“First, if we continue to picture God as a small-minded bookkeeper, a niggling customs officer rifling through our moral suitcase, as a policeman with a club who is going to bat us over the head every time we stumble and fall, or as a whimsical, capricious, and cantankerous thief who delights in raining on our parade and stealing our joy, we flatly deny what John writes in his first letter (4:16)—‘God is love.’ In human beings, love is a quality, a high-prized virtue; in God, love is His identity. Secondly, if we continue to view ourselves as moral lepers and spiritual failures, if our lives are shadowed by low self-esteem, shame, remorse, unhealthy guilt, and self-hatred, we reject the teaching of Jesus and cling to our negative self-image.”

“Healing becomes the opportunity to pass off to another human being what I have received from the Lord Jesus; namely His unconditional acceptance of me as I am, not as I should be. He loves me whether in a state of grace or disgrace, whether I live up to the lofty expectations of His gospel or I don’t. He comes to me where I live and loves me as I am.”

“To affirm a person is to see the good in them that they cannot see in themselves and to repeat it in spite of appearances to the contrary.”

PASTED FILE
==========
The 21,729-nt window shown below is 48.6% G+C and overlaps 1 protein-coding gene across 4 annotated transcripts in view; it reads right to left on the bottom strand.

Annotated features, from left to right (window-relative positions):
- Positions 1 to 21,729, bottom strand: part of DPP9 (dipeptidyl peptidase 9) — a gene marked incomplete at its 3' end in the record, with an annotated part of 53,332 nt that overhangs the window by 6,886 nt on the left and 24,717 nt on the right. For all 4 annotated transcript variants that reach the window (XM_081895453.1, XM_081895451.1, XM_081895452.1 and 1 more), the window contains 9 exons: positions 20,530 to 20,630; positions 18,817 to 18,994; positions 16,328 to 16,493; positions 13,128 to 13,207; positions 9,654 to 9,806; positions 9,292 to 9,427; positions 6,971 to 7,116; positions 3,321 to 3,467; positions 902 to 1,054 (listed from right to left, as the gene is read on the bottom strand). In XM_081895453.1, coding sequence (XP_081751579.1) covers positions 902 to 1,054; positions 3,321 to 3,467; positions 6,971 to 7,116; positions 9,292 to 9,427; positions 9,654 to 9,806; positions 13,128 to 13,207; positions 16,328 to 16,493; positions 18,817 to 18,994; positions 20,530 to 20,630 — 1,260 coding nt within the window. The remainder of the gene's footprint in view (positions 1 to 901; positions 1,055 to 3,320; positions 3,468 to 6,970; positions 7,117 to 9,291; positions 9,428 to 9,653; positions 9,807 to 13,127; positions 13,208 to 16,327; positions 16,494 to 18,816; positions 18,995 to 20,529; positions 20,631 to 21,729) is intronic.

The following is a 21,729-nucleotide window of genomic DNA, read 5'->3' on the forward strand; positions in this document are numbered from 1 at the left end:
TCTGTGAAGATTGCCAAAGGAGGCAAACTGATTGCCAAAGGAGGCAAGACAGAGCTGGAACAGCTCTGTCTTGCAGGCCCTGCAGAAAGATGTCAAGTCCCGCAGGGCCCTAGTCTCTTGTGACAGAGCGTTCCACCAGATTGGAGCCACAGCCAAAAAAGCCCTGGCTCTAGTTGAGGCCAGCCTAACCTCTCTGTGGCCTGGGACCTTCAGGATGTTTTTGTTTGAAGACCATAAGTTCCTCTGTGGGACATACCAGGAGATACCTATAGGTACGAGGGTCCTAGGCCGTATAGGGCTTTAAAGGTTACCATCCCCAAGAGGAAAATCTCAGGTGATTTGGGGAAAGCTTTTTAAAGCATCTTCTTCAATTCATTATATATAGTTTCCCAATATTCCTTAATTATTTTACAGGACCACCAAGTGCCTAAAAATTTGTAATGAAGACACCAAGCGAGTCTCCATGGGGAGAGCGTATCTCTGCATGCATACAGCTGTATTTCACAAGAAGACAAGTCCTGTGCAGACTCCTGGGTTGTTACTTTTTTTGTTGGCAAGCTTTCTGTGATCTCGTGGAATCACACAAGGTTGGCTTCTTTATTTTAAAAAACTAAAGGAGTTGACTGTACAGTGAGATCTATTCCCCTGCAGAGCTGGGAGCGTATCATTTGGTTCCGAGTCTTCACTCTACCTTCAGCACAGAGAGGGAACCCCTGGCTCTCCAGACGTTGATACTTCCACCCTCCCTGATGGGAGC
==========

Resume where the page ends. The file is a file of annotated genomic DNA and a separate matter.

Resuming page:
“Jesus said the world is going to recognize you as His by only one sign: the way you are with one another on the street every day. You are going to leave people feeling a little better or a little worse. You’re going to affirm them or deprive them, but there’ll be no neutral exchange.”

“The question is not can we heal? The question, the only question, is will we let the healing power of the risen Jesus flow through us to reach and touch others, so that they may dream and fight and bear and run where the brave dare not go?” 

“How is it then that we’ve come to imagine that Christianity consists primarily in what we do for God? How has this come to be the good news of Jesus? Is the kingdom that He proclaimed to be nothing more than a community of men and women who go to church on Sunday, take an annual spiritual retreat, read their Bibles every now and then, vigorously oppose abortion, don’t watch x-rated movies, never use vulgar language, smile a lot, hold doors open for people, root for the favorite team, and get along with everybody? Is that why Jesus went through the bleak and bloody horror of Calvary? Is that why He emerged in shattering glory from the tomb? Is that why He poured out His Holy Spirit on the church? To make nicer men and women with better morals? The gospel is absurd and the life of Jesus is meaningless unless we believe that He lived, died, and rose again with but one purpose in mind: to make brand-new creations. Not to make people with better morals, but to create a community of prophets and professional lovers, men and women who would surrender to the mystery of the fire of the Spirit that burns within, who would live in ever greater fidelity to the omnipresent Word of God, who would enter into the center of it all, the very heart and mystery of Christ, into the center of the flame that consumes, purifies, and sets everything aglow with peace, joy, boldness, and extravagant, furious love.”